On December 31, 2013, the Company issued 72,222 shares of its common stock to Anthony Ciabattoni, an independent member of the Company's Board of Directors, as consideration for his service as a Board member from December 19, 2013 through December 31, 2013. The shares were valued at $1,444 in the aggregate. Mr. Ciabattoni's shares have been issued to the Ciabattoni Living Trust, of which Mr. Ciabattoni is the Trustee.

On December 31, 2013, the Company issued 72,222 shares of its common stock to Jeff Giarraputo, an independent member of the Company's Board of Directors, as consideration for his service as a Board member from December 19, 2013 through December 31, 2013. The shares were valued at $1,444 in the aggregate.

Commencing in August 2012, outside board members were awarded 2,000,000 shares per year which vest quarterly.

Note that in each case, the price per share is $0.02. How was that value established?

In the 10-K's Subsequent Events section on page 71, under the heading, "Shares Issued to Board Members", there is the following statement about the outside directors' first-quarter compensation:

On March 31, 2014, the Company issued 500,000 shares, 2,000,000 shares in the aggregate, to each of its four (4) independent Board members as compensation for their Board service for the January 1, 2014 through March 31, 2014 period. The shares were valued at $0.02 per share and $40,000 in the aggregate and were issued in accordance with an August 2012 Board grant. The four independent Board members are Eric Shevin, Alan Hammer, Tony Ciabatonni, and Jeff Giarraputo.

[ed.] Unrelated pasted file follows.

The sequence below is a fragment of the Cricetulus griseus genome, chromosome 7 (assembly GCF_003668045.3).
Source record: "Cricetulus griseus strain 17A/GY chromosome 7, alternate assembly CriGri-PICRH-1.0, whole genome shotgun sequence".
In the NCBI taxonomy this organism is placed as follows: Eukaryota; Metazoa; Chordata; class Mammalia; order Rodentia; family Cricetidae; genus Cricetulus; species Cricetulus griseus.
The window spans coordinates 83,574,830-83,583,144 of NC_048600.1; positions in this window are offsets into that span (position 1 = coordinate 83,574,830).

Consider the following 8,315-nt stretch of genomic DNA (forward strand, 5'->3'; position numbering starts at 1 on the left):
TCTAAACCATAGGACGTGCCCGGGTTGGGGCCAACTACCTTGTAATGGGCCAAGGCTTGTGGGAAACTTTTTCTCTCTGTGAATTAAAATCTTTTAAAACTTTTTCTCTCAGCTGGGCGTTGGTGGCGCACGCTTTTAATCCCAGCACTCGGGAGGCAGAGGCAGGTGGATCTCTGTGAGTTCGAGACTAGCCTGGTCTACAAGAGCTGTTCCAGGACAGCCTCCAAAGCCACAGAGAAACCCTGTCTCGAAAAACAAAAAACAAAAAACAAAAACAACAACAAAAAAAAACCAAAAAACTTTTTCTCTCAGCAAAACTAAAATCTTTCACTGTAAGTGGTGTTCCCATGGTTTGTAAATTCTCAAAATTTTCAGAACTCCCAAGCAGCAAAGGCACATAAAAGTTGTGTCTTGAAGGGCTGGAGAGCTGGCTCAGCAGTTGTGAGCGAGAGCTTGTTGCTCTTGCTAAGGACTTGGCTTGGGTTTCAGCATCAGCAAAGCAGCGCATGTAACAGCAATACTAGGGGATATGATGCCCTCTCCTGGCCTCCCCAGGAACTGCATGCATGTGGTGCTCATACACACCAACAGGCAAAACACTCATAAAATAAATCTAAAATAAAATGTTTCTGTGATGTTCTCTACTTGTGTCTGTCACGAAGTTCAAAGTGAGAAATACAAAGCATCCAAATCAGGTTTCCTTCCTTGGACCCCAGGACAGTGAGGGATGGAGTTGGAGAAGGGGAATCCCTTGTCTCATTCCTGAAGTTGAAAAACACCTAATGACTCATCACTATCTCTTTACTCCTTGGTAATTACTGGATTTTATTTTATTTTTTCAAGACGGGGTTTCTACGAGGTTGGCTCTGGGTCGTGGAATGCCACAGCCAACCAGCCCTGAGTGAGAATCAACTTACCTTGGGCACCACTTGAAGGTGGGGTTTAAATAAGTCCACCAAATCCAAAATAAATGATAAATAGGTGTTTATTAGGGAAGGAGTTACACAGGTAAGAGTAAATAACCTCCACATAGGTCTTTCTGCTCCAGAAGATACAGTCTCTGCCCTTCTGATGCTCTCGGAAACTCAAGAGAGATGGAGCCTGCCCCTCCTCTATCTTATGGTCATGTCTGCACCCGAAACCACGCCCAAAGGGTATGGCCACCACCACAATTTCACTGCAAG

The statement mentions the "August 2012 Board grant". At that time, PHOT shares were selling for approximately $0.02, and it appears that the pay plan established that the independent directors would be paid $40,000 per year ($10K/quarter), assuming the stock price never changed.

Most companies, however, declare a cash amount of director compensation, but many allow the director the choice of taking cash, or the equivalent value in shares. In these cases, a $10,000 quarterly compensation might translate, for a stock valued at $10 on the day of the payout, to 1000 shares of stock.

Growlife's arrangement was completely different: No matter the price of the stock on the final day of the quarter, 500 thousand shares would be awarded to the director (assuming he was a director for the complete quarter), and the company would record a $0.02 per share expense, for a total of $10,000.

Why might this bother the SEC?

According to the SEC, one of the conditions under which it might suspend trading in a stock is:

Questions about the accuracy of publicly available information, including in company press releases and reports, about the company's current operational status, financial condition, or business transactions;